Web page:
Maeve's days are busy with many things. "Are you having a good baby day?" I'll ask her. She sits on our hips, watching and reaching as we go about our day. She would like a bite of your food, to take all the crayons out of the box, and to be where ever her brothers are. Since the heat broke in the late fall, Maeve and I have walked many miles around and around our neighborhood with the stroller. I put little snacks for her in the stroller snack tray and she leans forward to see the offerings and then scoops it up. Often I'll find a shady spot in the grass to spread a blanket. Maeve will crawl around and inspect whatever bits of nature she can find.
Confidently pulling up where ever she can, Maeve is intent to inspect all surfaces and the treasures they hold. She pulls down anything on our bedside tables. She especially wants your water bottle. Although not walking yet Maeve loves to push her walker wagon up and down the house, front door to back, just as the boys used to. We have a new version of the same walker wagon that we had for the boys and the rhythmic "clink, clink, clink" is a sweet sound to have in the house again. I'm happy for Maeve to hold off on those first steps and to stay a baby just a while longer; there's plenty of time to walk.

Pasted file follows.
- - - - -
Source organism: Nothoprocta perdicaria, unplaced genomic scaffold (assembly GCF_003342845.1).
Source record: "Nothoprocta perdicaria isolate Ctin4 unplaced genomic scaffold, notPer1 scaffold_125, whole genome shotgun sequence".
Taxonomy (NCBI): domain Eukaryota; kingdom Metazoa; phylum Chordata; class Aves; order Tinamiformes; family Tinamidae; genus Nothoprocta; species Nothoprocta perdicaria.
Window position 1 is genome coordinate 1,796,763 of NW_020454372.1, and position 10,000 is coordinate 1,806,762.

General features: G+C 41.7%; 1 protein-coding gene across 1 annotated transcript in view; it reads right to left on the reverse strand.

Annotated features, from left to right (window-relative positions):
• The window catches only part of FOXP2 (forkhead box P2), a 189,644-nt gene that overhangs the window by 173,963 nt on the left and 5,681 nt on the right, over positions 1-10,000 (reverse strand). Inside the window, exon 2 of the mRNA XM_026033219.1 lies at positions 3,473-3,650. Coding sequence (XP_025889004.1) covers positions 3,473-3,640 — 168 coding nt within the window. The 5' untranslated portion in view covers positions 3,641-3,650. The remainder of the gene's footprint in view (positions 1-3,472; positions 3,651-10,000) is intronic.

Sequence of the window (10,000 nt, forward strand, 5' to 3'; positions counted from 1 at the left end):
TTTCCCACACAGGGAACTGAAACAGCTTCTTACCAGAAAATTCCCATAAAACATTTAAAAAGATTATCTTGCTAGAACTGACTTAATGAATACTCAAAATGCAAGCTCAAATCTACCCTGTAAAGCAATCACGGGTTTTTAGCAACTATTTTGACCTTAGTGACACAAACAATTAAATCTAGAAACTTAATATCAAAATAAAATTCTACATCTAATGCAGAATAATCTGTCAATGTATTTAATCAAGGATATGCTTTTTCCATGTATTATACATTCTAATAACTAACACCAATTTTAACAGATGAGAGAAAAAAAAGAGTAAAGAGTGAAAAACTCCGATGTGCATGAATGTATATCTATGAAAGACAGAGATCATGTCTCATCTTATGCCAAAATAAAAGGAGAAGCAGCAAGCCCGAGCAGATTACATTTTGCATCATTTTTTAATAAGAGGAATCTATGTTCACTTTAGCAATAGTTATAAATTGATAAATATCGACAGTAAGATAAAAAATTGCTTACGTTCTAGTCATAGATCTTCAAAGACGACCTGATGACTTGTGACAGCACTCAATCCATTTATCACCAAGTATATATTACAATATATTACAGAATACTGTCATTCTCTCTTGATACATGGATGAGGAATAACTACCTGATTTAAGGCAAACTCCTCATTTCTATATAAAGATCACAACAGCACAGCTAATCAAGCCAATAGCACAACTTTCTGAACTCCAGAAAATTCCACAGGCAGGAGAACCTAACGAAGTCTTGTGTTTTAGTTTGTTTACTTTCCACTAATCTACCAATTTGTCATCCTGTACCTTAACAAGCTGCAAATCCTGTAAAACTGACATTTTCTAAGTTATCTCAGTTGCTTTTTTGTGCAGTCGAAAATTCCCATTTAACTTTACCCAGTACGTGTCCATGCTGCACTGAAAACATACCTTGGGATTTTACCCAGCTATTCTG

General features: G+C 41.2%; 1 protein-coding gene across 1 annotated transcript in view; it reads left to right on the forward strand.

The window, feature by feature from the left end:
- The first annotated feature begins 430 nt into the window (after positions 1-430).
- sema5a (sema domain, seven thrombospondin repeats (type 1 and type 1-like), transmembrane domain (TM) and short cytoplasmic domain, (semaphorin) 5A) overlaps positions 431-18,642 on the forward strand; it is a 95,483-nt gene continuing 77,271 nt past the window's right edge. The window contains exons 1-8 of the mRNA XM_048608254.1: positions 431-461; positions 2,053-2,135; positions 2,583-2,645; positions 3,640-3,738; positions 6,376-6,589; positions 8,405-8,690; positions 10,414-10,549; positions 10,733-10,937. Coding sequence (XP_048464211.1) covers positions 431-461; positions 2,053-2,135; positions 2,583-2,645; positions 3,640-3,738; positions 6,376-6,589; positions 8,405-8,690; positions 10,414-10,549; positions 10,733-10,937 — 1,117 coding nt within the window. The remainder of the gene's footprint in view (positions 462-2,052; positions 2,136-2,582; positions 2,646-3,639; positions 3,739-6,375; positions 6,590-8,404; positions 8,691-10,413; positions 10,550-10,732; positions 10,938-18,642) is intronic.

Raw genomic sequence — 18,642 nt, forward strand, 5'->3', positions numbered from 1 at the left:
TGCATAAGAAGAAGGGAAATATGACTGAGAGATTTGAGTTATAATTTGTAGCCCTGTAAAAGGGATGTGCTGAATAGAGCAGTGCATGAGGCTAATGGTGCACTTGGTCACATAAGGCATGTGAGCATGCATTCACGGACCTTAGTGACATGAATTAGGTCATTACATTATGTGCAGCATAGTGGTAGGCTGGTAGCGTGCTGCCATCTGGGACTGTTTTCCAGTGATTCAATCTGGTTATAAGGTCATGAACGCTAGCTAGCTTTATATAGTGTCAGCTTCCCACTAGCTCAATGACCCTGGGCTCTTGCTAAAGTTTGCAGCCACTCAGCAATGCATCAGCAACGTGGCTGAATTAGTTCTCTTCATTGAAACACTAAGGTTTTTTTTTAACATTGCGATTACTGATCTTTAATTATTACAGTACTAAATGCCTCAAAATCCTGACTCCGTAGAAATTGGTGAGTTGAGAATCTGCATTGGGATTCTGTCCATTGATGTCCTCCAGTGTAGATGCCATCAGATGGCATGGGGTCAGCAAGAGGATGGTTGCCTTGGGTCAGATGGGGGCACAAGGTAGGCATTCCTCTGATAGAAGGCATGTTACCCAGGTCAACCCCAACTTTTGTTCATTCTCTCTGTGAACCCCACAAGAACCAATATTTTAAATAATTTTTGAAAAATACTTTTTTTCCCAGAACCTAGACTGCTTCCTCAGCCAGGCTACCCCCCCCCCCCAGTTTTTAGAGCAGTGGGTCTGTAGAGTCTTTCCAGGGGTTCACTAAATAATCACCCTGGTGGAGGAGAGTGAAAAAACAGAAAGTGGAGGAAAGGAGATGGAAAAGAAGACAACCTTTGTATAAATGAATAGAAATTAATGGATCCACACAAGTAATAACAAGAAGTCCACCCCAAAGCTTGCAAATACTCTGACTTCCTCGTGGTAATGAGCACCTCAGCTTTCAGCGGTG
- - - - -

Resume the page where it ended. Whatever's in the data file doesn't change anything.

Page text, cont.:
Despite not talking yet Maeve communicates volumes. She reaches, babbles, shrieks, squawks, and sometimes signs "more" and "milk." Sometimes Maeve will ask to nurse more directly, by slapping her hands on my chest. She claps enthusiastically and is starting to point. One of the cutest early gestures Maeve made was to put her hands up saying "I don't know." Maeve love, loves books. She wiggles and beams in anticipation of sitting in our laps to look at her board books. I've been showing her "book" by opening and closing my hands together and she tries to mimic me. Of her books Maeve especially loves Baby's First Book of Birds and Colors, The House in the Night, Everywhere Babies, and Goodnight Moon. I am so excited for all the books we'll read together: first board books, then picture books, longer story books, and chapter books.
The hardest part of this year, pandemic and at-home schooling aside, has been Maeve's sleep. We make the cutest but worst sleeping babies! For the first five-ish months of Maeve's life we had to hold her for every nap which was often four times a day plus I was up a lot at night. Now Maeve sleeps through the night, is usually up around 6 a.m., and takes two fairly predictable naps a day. While I'm so happy to be where we are sleep-wise now, I look back with nostalgia at the hours I spent holding Maeve in a dark room filled with white noise while she slept. How quickly we forget the hard parts and focus only on the sweet. How lovely is that? On the rare occasion that I hold Maeve for a nap lately I have savored her heaviness and how she still perfectly fits in my arms.